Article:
Seamount oases: The second life of underwater volcanos
Seamounts are extinct submarine volcanoes which are not likely to erupt again or no longer have a magma supply. Just like some well-known mountains, seamounts form along cracks in the Earth surface, with the only exception that they are mostly found more than 1000m below the sea surface. Situated in the hostile and hard to study environment of the deep sea, seamounts have been rarely studied in details. A total of 33452 seamounts -among the 25 million estimated- have been mapped up to date. These mountains of volcanic rock rise in the middle of the sandy deep sea floor, creating unique habitats that support wide diversity of organisms. Because of this and other unique characteristics, seamounts are considered to be among the main hotspots of life of the deep sea.
The oceanographical definition of seamount from GEBCO Sub-Committee on Undersea Feature Names is: “… an independent feature with a limited summit area that rises to at least 1000m above the seafloor”. They usually have very shear cliff sides (because lava solidifies 25 times more quickly in water than in air) and the peaks are mostly found at depths where little or no light penetrates. Seamounts are present in all Oceans in the world and -because of their volcanic origin- mainly near mid-ocean ridges (where new Ocean floor is created as the Earth’s tectonic plates move apart) and subduction zones (where one tectonic plate moves under another).
So, seamounts are tall, deep, steep extinct volcanos and there is no light where they are found, but…
What makes them oases of life?
First, seamounts provide to deep sea animals something which is very difficult to find at those depths: a hard surface for anchoring. The solid lava is a perfect structure for the attachment and growth of sessile animals (those who are permanently attached to a surface), such as gorgonians, cold water corals and sponges. As the deep-sea floor is mainly a sandy/muddy environment, the volcanic rock of seamounts host assemblages of species which are completely different from the surroundings. This result in a high abundance of species which are unique to seamounts (endemic species). Over 168 different species of animals were observed on Davidson Seamount, off the coast of California, and 7% of these have been only observed on this particular seamount.
Secondly, seamounts provide water movement (and so transport of nutrients) in an otherwise still (and nutrient-poor) environment. As they project upward from the Ocean floor, seamounts deviate the flow of water, causing strong upward-moving currents and eddies (swirling of water that creates a downstream flow running in opposite direction to the current). Vital nutrients for the growth of phytoplankton (photosynthesising unicellular algae at the base of all marine food webs) are transported upwards by the current causing an explosion in plankton abundance. The plankton is also brought upwards by the current and sustains numerous populations of diverse species of fish like tunas and mackerels, which gather around the top of the seamount to feed.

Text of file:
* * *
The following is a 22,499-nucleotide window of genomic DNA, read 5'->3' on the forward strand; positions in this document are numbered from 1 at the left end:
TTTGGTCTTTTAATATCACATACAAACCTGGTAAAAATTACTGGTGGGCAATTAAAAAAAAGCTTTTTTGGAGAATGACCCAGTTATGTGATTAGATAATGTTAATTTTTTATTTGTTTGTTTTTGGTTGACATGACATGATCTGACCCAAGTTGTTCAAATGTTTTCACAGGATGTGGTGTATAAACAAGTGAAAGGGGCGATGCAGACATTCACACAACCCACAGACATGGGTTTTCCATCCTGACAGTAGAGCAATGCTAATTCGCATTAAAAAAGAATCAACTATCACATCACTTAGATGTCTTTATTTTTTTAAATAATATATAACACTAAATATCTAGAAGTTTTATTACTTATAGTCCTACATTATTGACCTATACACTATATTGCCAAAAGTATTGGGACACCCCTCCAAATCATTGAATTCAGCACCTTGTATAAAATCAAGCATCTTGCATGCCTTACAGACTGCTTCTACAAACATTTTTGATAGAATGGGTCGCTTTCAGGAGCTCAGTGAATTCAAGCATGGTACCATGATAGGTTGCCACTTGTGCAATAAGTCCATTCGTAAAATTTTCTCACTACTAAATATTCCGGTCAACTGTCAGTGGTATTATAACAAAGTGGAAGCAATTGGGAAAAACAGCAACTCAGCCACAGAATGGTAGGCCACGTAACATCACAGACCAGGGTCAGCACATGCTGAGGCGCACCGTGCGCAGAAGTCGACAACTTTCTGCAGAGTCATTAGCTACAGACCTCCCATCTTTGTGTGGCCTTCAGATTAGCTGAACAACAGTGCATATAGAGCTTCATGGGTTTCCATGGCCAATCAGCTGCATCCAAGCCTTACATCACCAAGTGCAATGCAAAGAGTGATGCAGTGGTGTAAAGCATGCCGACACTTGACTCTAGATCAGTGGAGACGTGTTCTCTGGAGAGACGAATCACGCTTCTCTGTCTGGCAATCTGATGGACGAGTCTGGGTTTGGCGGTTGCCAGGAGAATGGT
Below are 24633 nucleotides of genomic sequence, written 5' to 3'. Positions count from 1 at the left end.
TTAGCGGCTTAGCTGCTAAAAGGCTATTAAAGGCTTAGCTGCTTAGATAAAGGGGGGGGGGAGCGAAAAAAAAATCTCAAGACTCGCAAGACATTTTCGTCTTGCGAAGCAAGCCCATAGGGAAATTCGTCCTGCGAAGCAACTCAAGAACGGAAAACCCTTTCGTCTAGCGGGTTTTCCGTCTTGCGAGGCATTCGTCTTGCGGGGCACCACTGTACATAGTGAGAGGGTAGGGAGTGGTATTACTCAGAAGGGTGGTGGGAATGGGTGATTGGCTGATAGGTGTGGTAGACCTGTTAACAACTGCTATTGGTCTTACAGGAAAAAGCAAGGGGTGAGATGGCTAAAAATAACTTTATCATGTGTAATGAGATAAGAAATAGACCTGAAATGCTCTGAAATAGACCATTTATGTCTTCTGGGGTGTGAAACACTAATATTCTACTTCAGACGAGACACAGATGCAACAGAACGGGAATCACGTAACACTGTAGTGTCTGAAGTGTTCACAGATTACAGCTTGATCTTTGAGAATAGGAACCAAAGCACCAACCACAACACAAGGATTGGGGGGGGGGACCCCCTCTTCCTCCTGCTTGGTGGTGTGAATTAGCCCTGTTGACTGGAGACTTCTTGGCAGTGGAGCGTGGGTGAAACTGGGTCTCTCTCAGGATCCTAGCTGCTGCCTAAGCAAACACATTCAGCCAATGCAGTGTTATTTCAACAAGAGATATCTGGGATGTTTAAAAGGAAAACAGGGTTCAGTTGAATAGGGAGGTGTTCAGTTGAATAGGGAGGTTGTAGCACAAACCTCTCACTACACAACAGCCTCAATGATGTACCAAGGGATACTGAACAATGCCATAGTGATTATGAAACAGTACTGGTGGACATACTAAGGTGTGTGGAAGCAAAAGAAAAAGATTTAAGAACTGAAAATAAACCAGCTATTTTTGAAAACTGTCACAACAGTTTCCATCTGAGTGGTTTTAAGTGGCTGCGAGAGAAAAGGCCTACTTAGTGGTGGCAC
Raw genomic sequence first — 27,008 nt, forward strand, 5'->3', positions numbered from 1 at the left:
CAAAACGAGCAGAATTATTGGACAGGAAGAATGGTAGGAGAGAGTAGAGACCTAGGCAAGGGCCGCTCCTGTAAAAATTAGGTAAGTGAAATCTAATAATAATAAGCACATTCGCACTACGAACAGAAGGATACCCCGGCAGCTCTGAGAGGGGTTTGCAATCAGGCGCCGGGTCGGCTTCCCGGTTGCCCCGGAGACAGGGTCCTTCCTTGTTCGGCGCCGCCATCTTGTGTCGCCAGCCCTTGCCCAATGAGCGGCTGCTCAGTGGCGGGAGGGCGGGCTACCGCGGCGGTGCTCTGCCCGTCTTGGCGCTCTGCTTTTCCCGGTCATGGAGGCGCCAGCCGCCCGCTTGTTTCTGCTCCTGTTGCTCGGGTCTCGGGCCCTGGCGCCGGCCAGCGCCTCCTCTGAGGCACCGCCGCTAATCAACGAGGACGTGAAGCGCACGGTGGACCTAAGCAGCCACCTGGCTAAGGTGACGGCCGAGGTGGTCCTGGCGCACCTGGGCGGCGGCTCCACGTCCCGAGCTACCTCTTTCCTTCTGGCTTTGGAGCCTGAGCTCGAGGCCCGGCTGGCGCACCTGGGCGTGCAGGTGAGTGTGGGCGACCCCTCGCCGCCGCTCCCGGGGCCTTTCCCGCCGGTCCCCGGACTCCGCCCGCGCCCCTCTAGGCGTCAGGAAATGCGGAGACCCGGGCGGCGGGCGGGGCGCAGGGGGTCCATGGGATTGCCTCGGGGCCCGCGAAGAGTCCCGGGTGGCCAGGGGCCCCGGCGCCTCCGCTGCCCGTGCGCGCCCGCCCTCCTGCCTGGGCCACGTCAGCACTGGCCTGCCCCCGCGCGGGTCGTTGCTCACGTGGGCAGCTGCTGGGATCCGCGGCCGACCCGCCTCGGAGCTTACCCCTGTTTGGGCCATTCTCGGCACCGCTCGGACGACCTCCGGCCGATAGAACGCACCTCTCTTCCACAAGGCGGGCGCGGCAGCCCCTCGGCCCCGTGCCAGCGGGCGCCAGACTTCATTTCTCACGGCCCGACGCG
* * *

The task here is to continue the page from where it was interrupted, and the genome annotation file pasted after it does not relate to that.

The majority of organisms found on seamounts are filter feeders (they feed off tiny food particles suspended in the water), such as sponges, sea-pens and corals. The strong currents flowing up along the steep sides of seamounts fall down as “marine snow“, which supplies these animals with constantly replenished food-rich water, delivering the food particles onto the feeding appendages of corals and into the openings of sponges.
The bubblegum coral (Paragorgia arborea) can be found in several deep-sea habitats, but it grows nowhere else as abundant as on seamounts. Scientists still do not know why this species of coral is so abundant on seamounts, but they think it may be related to the strength of the water flow. The bubblegum coral can grow up to 6m and sustains a diverse community of organisms such as basket stars and other invertebrates. Bubblegum corals may live for hundreds of years but they are also very slow growing. This means that coral communities on seamounts can form over a very long period of time.
Together with nutrients, also soft sediments are transported upwards by the current, and deposited along the sides on seamounts. Animals like marine worms and sea slugs, colonise these patches of sand, enhancing the biodiversity of the seamount. In addition, seamounts have been observed to be relevant orienting points for migrating animals, in particular whales. Other large marine animals seem to use seamounts as aggregation points, probably to gather food.
Seamounts act as hotspots of biodiversity for fish communities, and this makes them very attractive to fisheries. Overfishing is a serious threat to the ecology of seamounts, because target fish species are usually long lived and slow growing. Stocks of the orange roughy (Hoplostethus atlanticus) –which can live up to 149 years- have been already depleted around seamounts off the coasts of Australia. Fishing becomes an even bigger threat to seamounts when bottom trawling is involved, because it also damages the very slow growing communities of sessile animals living on the sides. As organisms like cold water corals and deep sea sponges are very slow growing and reach maturity late in life, they are very vulnerable to damage caused by trawling and their recovery -if taking place- can take thousands of years.
The ecological conservation of seamounts is a very difficult subject because of the lack of scientific informations available, but several management instruments (like Marine Protected Areas and gear restrictions) are already being applied to some seamounts, even if not at a wide scale. Further scientific research is needed in order to understand more about these mountains of the sea and so conserve their oases of life.